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Books on Film: Phyllis Nagy on Carol

Phyllis Nagy discusses her adaptation of Patricia Highsmith's The Price of Salt.

Phyllis Nagy is most well known for her lauded work in British theatre. She made her film debut writing and directing the HBO film Mrs. Harris, which starred Annette Bening and Ben Kingsley. She is most well known to North American audiences for her brilliant screenplay adaptation of Patricia Highsmith’s The Price of Salt, which became Carol. Directed by Todd Haynes, the Academy Award nominated film stars Rooney Mara as Therese Belivet a young photographer who falls in love with the older – and married – Carol Aird, played by Cate Blanchett. On May 8th, Nagy will present the film (on 35mm!) as part of TIFF’s ongoing Books on Film series. We spoke with Nagy in anticipation of the event to discuss her adaptation of Highsmith’s masterful novel.

 

Scene Creek: Highsmith’s novel explores desire rather differently than Carol does. Since The Price of Salt is told from Therese’s perspective, we read about how she desires Carol, but rarely about how Carol desires her. This is very different from the film in which Carol seems much more dominant. How did you craft that desire for Carol?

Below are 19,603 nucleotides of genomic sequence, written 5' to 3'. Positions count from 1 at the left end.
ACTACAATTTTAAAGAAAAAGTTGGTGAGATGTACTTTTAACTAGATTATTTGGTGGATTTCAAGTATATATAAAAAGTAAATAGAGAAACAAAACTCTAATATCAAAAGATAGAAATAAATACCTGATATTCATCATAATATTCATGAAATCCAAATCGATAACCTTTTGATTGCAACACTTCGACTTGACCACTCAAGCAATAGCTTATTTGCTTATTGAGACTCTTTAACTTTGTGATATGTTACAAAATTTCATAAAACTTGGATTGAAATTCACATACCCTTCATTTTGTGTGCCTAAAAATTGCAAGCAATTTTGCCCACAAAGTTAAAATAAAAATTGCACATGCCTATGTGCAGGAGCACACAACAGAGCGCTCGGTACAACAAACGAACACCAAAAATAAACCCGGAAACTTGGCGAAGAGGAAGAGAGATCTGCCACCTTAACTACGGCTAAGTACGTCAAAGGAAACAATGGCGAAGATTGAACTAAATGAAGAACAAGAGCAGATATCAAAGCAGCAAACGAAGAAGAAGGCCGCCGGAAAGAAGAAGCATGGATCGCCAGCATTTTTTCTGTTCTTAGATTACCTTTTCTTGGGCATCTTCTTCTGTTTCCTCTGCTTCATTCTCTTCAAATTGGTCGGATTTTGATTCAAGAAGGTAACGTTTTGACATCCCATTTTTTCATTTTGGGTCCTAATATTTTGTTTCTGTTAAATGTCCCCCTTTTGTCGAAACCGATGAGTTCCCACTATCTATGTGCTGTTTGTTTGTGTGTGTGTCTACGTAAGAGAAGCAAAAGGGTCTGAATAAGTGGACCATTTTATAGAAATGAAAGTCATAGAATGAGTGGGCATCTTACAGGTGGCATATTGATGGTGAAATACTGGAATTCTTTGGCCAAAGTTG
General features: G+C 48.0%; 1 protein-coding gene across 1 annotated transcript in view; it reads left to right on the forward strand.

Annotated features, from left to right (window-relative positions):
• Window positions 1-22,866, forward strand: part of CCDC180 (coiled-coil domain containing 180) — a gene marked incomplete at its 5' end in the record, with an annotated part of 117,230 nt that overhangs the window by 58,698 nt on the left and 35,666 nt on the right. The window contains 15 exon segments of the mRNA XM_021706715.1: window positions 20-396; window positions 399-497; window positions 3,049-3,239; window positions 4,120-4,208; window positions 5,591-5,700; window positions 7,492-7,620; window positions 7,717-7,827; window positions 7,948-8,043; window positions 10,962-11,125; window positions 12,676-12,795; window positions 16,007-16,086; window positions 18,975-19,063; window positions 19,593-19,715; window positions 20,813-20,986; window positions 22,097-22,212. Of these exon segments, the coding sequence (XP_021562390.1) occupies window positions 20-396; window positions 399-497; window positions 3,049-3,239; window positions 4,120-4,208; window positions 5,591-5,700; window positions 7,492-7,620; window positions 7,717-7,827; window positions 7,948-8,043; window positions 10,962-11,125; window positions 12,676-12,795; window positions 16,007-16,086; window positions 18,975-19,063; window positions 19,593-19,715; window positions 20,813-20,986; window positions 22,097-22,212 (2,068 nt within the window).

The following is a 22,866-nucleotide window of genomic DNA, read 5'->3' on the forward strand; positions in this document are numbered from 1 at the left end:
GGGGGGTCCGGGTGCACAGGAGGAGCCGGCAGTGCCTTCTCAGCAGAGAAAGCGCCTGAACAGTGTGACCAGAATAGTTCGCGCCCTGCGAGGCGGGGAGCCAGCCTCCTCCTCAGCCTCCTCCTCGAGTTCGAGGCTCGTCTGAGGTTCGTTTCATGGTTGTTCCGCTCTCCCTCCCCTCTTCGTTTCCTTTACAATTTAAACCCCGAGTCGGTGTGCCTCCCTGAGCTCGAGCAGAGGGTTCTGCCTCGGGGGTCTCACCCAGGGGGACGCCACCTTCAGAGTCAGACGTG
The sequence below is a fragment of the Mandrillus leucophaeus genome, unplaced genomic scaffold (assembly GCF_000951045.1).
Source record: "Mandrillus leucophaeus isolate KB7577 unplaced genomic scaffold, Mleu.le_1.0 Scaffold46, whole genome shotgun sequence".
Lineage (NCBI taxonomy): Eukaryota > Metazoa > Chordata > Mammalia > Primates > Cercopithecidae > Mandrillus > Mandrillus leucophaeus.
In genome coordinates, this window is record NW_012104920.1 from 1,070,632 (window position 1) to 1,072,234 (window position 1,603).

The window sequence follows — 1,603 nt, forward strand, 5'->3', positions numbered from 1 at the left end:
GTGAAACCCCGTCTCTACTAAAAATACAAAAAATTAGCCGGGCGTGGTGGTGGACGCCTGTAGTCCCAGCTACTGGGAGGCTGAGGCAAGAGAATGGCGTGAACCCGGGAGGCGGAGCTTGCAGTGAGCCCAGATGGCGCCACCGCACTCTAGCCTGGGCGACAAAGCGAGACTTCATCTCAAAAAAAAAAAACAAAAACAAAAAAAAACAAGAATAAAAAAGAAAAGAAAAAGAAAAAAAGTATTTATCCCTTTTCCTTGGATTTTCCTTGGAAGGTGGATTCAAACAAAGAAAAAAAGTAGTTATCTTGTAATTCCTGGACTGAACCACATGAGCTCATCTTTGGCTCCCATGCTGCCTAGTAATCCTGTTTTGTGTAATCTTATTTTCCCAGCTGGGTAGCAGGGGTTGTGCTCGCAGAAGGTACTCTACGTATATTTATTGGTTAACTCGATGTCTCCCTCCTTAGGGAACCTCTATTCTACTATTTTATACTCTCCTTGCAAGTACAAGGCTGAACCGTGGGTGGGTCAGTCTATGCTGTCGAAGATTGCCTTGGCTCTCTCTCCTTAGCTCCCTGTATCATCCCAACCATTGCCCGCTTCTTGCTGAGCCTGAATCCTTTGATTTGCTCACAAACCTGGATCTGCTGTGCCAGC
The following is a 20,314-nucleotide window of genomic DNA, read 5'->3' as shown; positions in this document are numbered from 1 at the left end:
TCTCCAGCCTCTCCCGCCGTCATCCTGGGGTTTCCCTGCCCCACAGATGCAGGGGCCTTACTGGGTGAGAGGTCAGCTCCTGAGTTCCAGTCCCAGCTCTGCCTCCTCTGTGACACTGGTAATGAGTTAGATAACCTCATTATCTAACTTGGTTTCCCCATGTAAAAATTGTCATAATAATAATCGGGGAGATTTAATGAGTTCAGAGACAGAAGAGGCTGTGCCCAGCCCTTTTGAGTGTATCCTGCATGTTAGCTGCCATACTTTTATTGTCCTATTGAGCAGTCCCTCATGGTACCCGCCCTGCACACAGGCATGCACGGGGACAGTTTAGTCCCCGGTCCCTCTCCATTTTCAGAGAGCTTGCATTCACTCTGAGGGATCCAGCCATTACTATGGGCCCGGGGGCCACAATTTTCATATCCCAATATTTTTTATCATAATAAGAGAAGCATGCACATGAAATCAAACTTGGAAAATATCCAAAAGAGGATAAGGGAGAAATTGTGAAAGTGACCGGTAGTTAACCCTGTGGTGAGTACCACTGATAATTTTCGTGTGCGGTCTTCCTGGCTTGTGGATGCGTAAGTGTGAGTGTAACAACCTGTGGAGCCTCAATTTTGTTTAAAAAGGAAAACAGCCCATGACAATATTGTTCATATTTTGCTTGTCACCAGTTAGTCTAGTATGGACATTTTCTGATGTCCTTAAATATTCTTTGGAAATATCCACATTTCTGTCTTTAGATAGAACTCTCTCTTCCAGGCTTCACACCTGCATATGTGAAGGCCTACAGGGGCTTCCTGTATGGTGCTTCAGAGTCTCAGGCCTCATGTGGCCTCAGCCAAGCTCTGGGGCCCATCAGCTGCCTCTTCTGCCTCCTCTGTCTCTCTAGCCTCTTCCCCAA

Phyllis Nagy: I suppose the problem with making a film from that book is just that thing. It is an internal, obviously unreliable – anyone who is in love is unreliable – point of view. Every action that we do see described in the novel that is Carol’s is filtered almost exclusively through Therese. It works brilliantly in the novel because Carol is the object of desire and that’s that. We can all project whomever we see in our own lives onto Carol. That is the great strength of that obsessive, Highsmithian storytelling there. Obviously, that’s never going to work for a film, unless it was determined that we were making a very different kind of narrative that was more experimental and less mainstream, I suppose. With [the film], the character Carol had to be invented, given just as much weight as Therese. One of the ways in which to do that is to differentiate the behavioral aspects of their respective desires.

SC: Can you talk about your relationship with Patricia Highsmith?

PN: Patricia Highsmith was a really good friend to me for the last ten years of her life. Though I spent a lot of time with her in that decade before she died, both of these things came after her death. As my career took off in London – I wasn’t yet doing films – we did talk some about how it would be nice if I worked on one of her books. Actually, The Price of Salt was not one that she enthusiastically mentioned as something that might be worthy of a film adaptation. She was more interested in other female protagonist based books like Edith’s Diary or Deep Water. So oddly, The Price of Salt was not one that she herself thought might make a good film or a film that anyone was interested in seeing. There was always that with her, that she was guarding it in some very obscure ways, even though she did finally republish it under her own name and retitled it “Carol” in the very early 90s.

SC: When looking for Highsmith’s work in a bookstore one would often have to go to the Mystery section, which would feature all her work except for The Price of Salt, which would be organized with general fiction. Do you think it is that different from her other novels?